GMT games published in 2013 a strategic level game on the European Theater of WW2 called Unconditional Surrender (USE). It was well received and I managed to trade for a copy before it sold out. As the game is well regarded, it now brings a pretty penny on the secondary market.
USE was designed by Sal Vasta, one of the guys associated with the development of the various editions of Totaler Krieg. I thought USE and TK would share a lot of ideas, but they really don't. USE seems to be rather unique in the world of WW2 ETO games in that it is, well, unique.
The mechanics of the game are fairly simple, although it being such a large game, it does feel like it is more complex. But once you get the hang of the movement and combat routines, it flows along pretty well. The unit density is low. There is no stacking. Each unit represents an army level size unit. Air units are fewer than in other games of this scale. An interesting twist on the air unit is that they are reusable until they accumulate 6 sorties. Depending on the combat results, multiple sorties can be accumulated in a missions, but it is normally a single sortie.
The ground units have no numbers of them, other than a unit designation. Each mobile unit get 10 movement points per activation. Leg units get 8. This can be halved if a unit is in low supply. Similarly, the units do not have combat factors. So on the surface, it would appear that all armies are created equal. However, the heart of the combat system is the support assets that each side can bring to bear for a combat. German units get an attack bonus for being German. Armor units get a bonus. Air support and artillery can also be used to add to the die roll modifiers. So combat is an attacker die roll plus DRM versus a defender die roll plus DRM. Units can move as far as they want to until they encounter an enemy unit with a zone of control, at which time they must either stop or attack.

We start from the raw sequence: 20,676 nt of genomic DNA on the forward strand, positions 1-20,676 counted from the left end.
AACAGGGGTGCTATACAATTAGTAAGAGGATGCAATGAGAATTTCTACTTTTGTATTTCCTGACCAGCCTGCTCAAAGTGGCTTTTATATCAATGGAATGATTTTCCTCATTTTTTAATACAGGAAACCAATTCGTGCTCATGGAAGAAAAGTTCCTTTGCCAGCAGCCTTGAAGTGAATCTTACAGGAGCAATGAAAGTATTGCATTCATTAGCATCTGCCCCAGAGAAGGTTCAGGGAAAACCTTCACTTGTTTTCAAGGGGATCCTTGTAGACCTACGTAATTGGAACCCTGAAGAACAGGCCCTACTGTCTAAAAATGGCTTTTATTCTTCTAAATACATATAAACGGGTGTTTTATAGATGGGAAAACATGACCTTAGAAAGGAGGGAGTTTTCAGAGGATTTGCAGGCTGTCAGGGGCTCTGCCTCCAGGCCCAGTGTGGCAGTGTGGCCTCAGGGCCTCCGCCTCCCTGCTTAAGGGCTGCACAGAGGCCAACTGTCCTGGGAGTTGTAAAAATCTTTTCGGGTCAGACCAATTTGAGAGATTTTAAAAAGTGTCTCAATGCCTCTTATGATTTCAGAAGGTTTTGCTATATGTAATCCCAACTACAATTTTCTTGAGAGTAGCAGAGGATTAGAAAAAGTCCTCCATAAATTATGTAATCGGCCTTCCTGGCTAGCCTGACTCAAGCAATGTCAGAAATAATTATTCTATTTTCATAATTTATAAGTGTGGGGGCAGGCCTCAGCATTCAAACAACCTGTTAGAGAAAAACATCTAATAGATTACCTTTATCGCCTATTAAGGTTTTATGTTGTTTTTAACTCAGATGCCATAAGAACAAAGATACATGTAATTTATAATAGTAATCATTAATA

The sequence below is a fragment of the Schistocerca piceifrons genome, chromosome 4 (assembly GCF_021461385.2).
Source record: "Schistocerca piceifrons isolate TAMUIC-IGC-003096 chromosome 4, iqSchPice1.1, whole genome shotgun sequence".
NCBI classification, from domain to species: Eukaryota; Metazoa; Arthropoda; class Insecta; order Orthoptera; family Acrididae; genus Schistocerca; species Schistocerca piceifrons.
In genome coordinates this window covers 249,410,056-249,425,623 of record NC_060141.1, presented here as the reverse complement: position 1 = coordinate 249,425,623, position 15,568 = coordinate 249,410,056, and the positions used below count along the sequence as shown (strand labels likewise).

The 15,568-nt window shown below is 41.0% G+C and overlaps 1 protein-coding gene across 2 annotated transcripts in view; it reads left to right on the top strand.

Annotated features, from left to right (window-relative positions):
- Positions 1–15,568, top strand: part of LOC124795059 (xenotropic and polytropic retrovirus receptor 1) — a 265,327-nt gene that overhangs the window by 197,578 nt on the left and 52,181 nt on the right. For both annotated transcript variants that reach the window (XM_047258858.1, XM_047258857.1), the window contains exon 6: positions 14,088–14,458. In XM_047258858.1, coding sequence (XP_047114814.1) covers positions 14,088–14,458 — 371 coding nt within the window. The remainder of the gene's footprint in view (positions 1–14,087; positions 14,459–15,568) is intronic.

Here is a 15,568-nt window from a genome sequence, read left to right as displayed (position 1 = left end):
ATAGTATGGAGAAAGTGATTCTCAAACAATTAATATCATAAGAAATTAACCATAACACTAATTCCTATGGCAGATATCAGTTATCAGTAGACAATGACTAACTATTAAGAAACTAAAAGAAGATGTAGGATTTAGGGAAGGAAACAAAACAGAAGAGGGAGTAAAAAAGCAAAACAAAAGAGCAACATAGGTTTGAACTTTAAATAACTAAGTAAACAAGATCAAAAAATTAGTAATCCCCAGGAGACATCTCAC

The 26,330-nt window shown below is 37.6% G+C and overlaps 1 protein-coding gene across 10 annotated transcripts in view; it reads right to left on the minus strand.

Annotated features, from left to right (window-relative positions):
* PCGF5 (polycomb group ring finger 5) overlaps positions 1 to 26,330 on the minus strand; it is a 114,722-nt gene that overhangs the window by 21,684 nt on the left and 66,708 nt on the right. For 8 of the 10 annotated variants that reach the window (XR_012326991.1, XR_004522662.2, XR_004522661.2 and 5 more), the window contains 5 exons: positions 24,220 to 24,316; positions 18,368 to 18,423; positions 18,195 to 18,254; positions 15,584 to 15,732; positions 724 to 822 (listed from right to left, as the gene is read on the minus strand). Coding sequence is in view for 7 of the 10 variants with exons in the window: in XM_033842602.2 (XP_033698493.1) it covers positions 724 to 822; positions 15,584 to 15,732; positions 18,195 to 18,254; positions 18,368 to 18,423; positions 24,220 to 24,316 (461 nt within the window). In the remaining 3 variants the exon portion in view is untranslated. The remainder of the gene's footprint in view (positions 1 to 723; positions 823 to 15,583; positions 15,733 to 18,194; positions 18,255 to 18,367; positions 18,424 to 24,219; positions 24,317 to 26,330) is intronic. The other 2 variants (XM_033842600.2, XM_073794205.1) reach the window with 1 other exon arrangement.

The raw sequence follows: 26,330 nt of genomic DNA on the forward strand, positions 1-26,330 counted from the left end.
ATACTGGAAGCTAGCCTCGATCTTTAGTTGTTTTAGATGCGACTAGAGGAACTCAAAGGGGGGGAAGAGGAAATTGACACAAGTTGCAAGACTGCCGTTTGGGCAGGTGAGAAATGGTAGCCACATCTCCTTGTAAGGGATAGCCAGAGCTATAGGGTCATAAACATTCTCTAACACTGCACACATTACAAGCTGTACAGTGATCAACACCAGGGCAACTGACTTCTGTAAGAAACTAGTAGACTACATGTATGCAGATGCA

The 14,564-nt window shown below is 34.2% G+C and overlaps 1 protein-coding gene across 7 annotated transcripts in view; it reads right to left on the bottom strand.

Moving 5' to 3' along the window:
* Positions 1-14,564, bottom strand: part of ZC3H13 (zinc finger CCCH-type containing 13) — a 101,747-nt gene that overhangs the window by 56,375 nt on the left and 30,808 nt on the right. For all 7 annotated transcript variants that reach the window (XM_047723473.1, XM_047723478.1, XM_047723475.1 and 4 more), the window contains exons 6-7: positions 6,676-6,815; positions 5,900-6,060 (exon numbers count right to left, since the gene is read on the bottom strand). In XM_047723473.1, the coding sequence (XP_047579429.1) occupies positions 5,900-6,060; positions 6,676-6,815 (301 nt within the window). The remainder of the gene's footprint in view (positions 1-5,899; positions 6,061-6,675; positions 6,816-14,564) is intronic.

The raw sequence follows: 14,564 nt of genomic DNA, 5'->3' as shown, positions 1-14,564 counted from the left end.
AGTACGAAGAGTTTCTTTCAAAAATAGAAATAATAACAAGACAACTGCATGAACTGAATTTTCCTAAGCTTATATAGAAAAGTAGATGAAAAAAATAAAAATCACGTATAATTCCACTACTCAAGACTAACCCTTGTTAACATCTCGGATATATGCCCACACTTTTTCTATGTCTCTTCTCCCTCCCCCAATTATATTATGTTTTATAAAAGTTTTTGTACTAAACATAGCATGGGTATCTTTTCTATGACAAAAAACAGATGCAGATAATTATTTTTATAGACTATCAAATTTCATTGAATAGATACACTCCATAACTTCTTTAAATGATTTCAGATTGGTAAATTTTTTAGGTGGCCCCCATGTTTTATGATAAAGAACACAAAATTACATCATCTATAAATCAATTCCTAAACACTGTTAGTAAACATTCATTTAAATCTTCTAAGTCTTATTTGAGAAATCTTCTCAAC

Attacking is either on the move (only one unit at a time as units activate individually) or as a declared assault. Attacking on the move, if successful, can be followed with more movement and more such attacks. Multiple units can be marked for a declared assault but one marked, they are no longer allowed to move. There are advantages to using both tactics, depending on the situation one is trying to overcome.
Another key consideration is supply. Supply lines are fairly short. Units are only allowed one intervening hex between their location and a communication route (roads or railroads marked on the map). Coupled with the fact that the zones of control are somewhat sticky, supply line management is a key factor in the game. Zones of control not countered with a friendly unit can block supply.
My experience with the game thus far has been one small scenario and this was a separate mini-game included in the latest issues of C3I, GMT's house magazine. This scenario was Eastern Front Case Blue. I solo'd about 2/3 of it last night and I must say that I can see what all the hype is about. This game is well thought out and after a few references to the rules, I was pretty much flying solo.
The game design has pretty much everything you would expect in a game on this topic and at this scale. There is diplomacy (chit draws that allow or deny certain activities). There is strategic warfare, but not on a scale like in other similar games. This is basically a chit system that determines the number of factories might be affected by a side. It has economics, although this is a very simple system. It is based on the number of factories in the home country, less strategic warfare effects. This is unlike other games where the home economy grows through conquest. There are random events, which really aren't random but are more conditional events (if this then that). This adds some chrome to the basic system.
It is my impression that the game was designed with pretty much all of the predecessors in mind. There are a few things that resemble Third Reich, Hitler's War and Totaler Krieg, but Vasta has created a system that is really something new and fresh.
I will have to play through the 1939 start scenario to get the real feel of the game, but this could very well be the best WW2 ETO game I have played. Even after my very limited exposure thus far, it is certainly in the discussion.